The tragic shooting in a Charleston, S.C., church has quickly become something of a Rorschach test for the crop of politicians running for president, who are facing the first major national trauma of the campaign season.
What they saw in it — and what they said about it — spoke volumes about their politics.
In comments, Twitter messages and public statements, both Democrats and Republicans moved quickly to their political comfort zones, emphasizing issues most likely to appeal to their core constituents.
For Democrats, that largely meant decrying the apparent racial motivations of the shooter and reviving talk of gun control — although it remained unclear whether the gun regulations that Democrats have pushed in recent years would have prevented this particular crime.
Republicans emphasized the religious elements of the crime — particularly the horrific nature of a shooting in a church, against people of faith.
On Saturday, however, former GOP presidential candidate Mitt Romney increased the pressure on his fellow Republicans to engage in the race debate by publicly calling upon South Carolina to remove the Confederate flag from its state Capitol grounds. In a tweet, he called the flag a "symbol of racial hatred."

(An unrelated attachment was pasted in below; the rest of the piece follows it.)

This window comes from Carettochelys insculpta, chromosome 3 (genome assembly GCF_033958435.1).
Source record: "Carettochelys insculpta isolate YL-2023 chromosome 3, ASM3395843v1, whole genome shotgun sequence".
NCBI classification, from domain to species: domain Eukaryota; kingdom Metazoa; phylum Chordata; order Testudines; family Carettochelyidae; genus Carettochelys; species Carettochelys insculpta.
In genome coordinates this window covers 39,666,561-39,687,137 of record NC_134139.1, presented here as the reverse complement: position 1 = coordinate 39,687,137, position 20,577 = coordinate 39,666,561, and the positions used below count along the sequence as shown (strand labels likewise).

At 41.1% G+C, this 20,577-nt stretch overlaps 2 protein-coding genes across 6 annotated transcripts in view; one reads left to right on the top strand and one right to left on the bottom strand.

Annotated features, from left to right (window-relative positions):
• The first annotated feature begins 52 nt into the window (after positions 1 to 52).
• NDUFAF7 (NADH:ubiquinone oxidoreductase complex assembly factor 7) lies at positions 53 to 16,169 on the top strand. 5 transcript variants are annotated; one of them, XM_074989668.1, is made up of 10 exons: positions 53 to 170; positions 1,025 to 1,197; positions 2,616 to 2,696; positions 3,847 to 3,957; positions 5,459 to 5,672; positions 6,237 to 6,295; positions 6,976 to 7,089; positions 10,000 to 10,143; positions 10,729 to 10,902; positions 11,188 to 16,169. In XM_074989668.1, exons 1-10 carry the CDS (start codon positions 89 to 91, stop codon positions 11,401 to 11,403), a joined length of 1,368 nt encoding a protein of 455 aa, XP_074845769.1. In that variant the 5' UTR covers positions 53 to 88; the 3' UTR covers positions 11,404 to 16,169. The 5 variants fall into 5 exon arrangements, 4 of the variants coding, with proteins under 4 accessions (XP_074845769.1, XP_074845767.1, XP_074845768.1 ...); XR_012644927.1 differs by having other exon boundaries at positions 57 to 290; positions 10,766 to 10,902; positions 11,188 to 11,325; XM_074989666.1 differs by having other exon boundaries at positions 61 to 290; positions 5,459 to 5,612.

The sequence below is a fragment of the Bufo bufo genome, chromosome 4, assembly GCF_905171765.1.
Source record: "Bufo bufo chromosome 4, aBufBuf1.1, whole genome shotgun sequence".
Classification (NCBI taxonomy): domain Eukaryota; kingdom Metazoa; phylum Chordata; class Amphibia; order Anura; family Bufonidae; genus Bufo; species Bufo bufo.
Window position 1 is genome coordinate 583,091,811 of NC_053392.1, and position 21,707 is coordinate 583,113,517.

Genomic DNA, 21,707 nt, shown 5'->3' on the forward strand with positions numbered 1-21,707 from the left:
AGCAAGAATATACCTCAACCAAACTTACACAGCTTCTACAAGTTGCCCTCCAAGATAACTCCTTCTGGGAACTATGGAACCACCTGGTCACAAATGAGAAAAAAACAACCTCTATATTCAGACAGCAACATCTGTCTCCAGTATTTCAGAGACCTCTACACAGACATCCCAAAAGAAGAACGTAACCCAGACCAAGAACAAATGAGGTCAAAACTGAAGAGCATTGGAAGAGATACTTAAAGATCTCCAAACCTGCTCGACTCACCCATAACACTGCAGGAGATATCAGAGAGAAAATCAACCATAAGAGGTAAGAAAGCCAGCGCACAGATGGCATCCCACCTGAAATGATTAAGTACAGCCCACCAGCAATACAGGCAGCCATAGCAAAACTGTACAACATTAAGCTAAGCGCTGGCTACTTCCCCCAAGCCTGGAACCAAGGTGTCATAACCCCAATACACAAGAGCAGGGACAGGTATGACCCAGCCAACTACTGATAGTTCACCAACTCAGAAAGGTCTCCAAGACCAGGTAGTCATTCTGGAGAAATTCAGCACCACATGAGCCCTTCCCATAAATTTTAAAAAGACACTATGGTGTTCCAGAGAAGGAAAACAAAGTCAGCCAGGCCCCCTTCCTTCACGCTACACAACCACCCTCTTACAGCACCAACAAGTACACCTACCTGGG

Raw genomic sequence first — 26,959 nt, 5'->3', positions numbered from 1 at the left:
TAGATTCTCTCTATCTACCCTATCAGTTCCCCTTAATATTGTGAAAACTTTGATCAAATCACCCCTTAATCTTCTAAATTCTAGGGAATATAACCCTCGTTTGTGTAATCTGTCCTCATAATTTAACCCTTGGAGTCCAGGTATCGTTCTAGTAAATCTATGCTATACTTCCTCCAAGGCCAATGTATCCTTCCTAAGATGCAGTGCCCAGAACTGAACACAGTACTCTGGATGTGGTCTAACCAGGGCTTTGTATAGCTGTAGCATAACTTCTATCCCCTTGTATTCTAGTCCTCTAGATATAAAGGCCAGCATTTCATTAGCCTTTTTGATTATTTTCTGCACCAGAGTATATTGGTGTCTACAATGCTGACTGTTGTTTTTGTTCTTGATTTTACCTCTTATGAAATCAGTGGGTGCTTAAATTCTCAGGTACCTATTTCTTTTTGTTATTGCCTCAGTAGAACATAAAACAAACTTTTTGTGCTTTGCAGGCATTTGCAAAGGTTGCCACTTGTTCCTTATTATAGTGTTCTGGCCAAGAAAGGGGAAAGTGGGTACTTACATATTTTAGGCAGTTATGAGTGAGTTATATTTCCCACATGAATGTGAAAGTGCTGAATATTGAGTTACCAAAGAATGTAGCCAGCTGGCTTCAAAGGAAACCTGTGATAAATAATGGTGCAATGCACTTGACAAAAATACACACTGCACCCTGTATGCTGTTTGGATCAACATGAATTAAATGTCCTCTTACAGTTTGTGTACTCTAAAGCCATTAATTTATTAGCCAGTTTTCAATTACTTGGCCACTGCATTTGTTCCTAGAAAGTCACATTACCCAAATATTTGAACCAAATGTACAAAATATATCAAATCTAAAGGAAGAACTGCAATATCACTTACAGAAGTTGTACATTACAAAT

Republican Jeb Bush responded with a Facebook post noting that in Florida, where he served as governor, the Confederate flag was moved "from the state grounds to a museum where it belonged."
The candidate added: "Following a period of mourning, there will rightly be a discussion among leaders in the state about how South Carolina should move forward, and I'm confident they will do the right thing."
Still, the distinct frames that Republicans and Democrats put on the massacre in South Carolina demonstrated the wide political divide between voters driving the still-nascent presidential campaign.
Where one part of the political universe sees an attack on Christians, another sees a devastating combination of racial hatred and easy access to weapons.